After rounding, we sat down for the interspecialty afternoon conference. I had the pleasure of giving this lecture. Luckily, I had "prepared" (read: borrowed) a couple of lectures from other residents right before I left for Zim. We discussed mid- and hindfoot trauma and I think it went well. The two Orthopods seemed to enjoy hearing about these uncommon, but serious foot injuries. Interestingly, the young general surgery attending who gave the AM conference was the most involved, but as a trauma surgeon, he was well versed in the orthopedic trauma assessment.

Thursday mornings began with the outpatient clinic at UBH. Once again, this is the public orthopedic clinic for patients without insurance who cannot afford private care. Of course, that means that the resources are limited. In fact, we saw about 50 patients in 3 hours. Most of the patients had typical orthopedic problems that, while being treated differently being that they were in Zimbabwe, were having great outcomes. It was very eye-opening, but still fun. I especially enjoyed discussing the differences in treatment approaches in the US and Zimbabwe, and trying to learn to think like a Zim Orthopod and come up with solutions that require less surgery and less metal.

The UBH club foot clinic, started in 2010 by Dr. Malango, was actually one of the brightest spots in my international experience. The foundation of modern clubfoot care is a (mostly) nonoperative approach to treating these deformities. The beauty of this is that, not only does the Ponseti method give better results than classic surgical intervention, it can be practiced anywhere there is plaster. So, Dr. Malango and a team of nurses at UBH have attended some training sessions put on by one of the CURE International Hospitals (in Uganda) and are now providing this care to Zimbabweans. In fact, the proof of the success of this clinic is that many patients are being referred to them from other hospitals and surgeons (often after failing operative treatment). Our very own Dr. Matt Dobbs at Washington University is probably thinking to himself, "That's absolutely right, Greg. Clubfoot treatment is fascinating. No two are quite alike"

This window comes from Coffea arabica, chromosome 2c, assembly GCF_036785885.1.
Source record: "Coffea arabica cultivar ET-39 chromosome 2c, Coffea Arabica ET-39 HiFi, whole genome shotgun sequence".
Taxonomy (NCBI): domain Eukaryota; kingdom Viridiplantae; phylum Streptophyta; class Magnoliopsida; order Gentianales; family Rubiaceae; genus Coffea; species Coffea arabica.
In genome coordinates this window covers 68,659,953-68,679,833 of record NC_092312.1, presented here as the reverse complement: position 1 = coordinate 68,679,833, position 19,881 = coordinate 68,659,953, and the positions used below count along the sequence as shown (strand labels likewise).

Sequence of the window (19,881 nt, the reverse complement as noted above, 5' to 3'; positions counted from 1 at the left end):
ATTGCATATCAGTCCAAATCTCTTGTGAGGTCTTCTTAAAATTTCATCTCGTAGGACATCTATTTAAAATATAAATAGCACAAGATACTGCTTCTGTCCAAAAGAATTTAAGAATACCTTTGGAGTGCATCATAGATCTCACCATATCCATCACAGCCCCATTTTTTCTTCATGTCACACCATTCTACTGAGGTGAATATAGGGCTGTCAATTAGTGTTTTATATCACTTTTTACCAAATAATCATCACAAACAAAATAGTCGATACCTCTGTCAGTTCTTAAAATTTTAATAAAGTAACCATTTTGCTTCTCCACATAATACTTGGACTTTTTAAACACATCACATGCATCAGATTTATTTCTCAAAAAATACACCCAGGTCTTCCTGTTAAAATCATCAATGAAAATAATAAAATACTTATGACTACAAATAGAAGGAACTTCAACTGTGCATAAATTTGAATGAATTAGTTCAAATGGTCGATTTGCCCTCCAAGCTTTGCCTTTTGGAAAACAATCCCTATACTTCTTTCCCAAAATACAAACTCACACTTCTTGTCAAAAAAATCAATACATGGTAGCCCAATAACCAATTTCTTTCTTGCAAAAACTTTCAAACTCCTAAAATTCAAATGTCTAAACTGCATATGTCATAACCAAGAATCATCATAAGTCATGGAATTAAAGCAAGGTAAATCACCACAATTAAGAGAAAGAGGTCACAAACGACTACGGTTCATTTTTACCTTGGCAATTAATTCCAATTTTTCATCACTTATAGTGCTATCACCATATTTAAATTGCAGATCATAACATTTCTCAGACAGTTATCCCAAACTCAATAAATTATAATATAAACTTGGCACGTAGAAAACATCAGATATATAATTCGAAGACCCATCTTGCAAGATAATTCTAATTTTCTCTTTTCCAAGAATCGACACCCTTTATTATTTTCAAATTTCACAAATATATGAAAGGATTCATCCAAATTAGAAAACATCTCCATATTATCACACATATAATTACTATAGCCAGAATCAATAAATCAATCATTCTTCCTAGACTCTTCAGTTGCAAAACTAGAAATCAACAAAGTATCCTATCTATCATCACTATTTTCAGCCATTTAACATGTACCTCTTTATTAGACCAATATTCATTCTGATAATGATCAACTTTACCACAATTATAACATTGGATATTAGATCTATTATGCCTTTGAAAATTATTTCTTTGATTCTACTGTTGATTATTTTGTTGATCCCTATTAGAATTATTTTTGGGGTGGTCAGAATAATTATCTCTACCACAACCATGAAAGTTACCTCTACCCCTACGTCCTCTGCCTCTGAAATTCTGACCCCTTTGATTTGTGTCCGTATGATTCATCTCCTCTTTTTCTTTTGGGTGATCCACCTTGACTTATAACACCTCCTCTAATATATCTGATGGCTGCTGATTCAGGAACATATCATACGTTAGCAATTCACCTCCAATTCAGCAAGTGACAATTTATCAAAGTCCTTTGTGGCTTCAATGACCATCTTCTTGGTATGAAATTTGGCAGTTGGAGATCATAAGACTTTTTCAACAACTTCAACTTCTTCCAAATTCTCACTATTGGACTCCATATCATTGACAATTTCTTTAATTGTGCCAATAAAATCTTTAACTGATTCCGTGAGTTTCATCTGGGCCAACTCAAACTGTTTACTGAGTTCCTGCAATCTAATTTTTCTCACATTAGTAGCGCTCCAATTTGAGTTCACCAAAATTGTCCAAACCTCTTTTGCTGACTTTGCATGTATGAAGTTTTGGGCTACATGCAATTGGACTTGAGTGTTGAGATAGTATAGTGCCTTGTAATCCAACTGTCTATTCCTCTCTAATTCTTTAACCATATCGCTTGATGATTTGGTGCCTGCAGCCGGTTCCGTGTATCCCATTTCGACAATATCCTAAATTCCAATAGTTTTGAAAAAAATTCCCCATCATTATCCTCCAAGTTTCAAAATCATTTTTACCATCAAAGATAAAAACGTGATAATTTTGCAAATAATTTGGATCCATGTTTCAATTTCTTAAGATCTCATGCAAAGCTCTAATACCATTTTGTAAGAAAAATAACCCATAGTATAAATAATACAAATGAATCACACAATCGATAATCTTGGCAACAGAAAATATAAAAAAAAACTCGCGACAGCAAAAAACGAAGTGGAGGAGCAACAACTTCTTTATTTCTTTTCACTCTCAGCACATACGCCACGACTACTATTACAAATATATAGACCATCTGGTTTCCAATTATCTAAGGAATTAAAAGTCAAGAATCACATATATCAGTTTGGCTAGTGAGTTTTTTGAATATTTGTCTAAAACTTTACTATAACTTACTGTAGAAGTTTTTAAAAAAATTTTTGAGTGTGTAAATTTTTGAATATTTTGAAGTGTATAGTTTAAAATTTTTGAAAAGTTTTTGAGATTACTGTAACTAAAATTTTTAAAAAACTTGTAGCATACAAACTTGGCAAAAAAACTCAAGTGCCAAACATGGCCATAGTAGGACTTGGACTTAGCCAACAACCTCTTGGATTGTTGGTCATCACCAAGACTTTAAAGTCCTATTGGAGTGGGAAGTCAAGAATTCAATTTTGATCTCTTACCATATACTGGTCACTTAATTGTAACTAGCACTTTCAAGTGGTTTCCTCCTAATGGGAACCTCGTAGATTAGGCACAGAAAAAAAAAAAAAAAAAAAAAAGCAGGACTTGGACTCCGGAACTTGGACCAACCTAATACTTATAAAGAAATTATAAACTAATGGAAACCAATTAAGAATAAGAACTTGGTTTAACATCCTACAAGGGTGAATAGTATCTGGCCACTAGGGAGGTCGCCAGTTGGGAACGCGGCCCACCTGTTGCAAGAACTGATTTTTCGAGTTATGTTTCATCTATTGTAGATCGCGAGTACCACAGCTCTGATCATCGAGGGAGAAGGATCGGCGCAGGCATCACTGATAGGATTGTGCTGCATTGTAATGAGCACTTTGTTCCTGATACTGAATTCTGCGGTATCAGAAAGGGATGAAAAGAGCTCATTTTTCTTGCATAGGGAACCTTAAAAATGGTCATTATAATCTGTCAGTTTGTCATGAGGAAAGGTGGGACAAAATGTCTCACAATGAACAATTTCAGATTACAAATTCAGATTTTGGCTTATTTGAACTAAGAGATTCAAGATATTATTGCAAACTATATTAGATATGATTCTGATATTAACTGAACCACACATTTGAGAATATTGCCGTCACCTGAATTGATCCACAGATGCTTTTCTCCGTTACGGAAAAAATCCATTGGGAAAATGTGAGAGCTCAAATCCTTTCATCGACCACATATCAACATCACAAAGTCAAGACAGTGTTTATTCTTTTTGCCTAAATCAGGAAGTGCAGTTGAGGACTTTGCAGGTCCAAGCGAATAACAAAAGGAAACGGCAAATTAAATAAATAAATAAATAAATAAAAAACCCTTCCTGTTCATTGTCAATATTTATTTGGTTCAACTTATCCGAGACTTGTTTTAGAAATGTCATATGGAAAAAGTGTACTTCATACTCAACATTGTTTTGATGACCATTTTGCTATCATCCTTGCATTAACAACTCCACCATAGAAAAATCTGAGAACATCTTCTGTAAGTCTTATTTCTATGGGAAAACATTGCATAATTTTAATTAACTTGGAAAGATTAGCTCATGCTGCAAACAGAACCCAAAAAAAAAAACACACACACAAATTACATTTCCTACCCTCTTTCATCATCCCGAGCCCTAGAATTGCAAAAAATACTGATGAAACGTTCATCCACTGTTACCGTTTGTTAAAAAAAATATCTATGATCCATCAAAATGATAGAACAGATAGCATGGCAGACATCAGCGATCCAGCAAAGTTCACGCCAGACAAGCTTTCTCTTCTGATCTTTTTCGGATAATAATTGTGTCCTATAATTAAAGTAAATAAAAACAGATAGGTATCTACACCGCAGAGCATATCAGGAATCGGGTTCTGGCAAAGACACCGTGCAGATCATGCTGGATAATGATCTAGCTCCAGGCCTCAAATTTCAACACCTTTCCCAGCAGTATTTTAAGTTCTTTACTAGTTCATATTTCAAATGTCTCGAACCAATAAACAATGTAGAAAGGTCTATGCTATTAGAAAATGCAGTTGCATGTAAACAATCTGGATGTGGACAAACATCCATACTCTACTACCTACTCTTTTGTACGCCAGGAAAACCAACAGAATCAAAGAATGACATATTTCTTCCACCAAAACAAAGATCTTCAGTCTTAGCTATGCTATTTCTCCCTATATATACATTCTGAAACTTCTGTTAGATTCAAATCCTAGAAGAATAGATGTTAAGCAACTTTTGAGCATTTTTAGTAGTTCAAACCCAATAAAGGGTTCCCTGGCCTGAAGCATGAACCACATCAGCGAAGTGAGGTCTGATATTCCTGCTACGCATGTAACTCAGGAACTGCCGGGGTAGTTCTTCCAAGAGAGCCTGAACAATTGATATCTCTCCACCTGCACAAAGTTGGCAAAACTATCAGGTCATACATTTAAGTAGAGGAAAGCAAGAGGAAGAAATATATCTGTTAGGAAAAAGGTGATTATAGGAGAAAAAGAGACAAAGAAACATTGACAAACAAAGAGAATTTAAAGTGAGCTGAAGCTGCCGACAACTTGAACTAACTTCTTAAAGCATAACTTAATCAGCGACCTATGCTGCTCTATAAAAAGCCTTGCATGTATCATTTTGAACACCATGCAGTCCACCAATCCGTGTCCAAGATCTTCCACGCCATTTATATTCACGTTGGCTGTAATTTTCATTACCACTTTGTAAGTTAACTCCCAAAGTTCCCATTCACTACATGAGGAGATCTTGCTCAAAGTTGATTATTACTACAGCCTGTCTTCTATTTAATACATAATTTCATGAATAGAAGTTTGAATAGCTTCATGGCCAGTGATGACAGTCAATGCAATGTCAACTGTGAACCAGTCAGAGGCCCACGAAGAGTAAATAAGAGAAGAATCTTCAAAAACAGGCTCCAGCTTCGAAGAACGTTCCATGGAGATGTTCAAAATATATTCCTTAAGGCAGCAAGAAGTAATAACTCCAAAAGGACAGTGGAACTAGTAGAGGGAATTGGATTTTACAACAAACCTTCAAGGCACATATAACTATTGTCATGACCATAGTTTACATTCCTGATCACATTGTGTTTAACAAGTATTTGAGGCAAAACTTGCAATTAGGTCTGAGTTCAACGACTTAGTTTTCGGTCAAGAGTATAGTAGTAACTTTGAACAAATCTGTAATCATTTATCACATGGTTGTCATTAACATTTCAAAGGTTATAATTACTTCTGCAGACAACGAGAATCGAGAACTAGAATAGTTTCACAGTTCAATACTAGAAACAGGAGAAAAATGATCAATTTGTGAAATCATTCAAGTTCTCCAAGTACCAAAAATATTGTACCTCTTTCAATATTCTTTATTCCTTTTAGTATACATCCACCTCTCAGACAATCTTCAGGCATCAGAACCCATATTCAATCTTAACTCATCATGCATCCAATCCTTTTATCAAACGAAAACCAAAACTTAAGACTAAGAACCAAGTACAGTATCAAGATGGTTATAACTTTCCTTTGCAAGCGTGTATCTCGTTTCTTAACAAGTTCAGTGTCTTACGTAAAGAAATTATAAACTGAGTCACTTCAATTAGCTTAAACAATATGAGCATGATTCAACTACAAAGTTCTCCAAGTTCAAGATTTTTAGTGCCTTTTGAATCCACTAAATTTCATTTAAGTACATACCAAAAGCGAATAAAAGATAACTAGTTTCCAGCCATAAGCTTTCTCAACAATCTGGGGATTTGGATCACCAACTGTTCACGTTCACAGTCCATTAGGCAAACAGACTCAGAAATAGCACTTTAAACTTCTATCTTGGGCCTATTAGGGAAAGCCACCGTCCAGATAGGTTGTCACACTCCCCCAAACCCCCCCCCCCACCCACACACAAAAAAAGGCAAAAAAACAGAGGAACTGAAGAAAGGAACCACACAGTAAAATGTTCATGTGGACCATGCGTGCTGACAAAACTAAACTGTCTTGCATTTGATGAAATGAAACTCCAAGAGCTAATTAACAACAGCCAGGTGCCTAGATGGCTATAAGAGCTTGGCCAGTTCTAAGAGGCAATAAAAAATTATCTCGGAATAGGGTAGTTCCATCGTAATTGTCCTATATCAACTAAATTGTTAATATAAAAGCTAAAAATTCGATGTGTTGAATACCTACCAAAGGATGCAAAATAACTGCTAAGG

The clinic has a couple of really amazing success stories too. There is a 12 year old that they have treated with a series of 50 casts and intermittent stretching and have corrected his feet to nearly normal, even though he had failed the old surgical treatment before he started his casts. Personally, I find this to be very exciting because this is clearly an area of orthopedic care that can easily be exported to neighboring regions with minimal economic burden to an already fragile health care system. After discussing their experience with the Ponseti method, I assisted the nurses in putting on a few casts. I realize I actually learned something from watching Dr. Dobbs put on, like 100 casts, as a 2nd year resident. We then did a couple of percutaneous tenotomies.

All in all, I believe my time in Bulawayo was more transformative for me than for any of the Zimbabweans. And, that’s how it should be. I didn’t expect to do anything amazing in my two weeks, except potentially learn from these amazingly resourceful and compassionate physicians. Hopefully, I can find some small ways to continue to contribute to their efforts to improve their delivery of care and their training process. And, if I’m lucky, one day soon I’ll return to Zimbabwe for another experience. Perhaps, this is the beginning of a mutually beneficial partnership.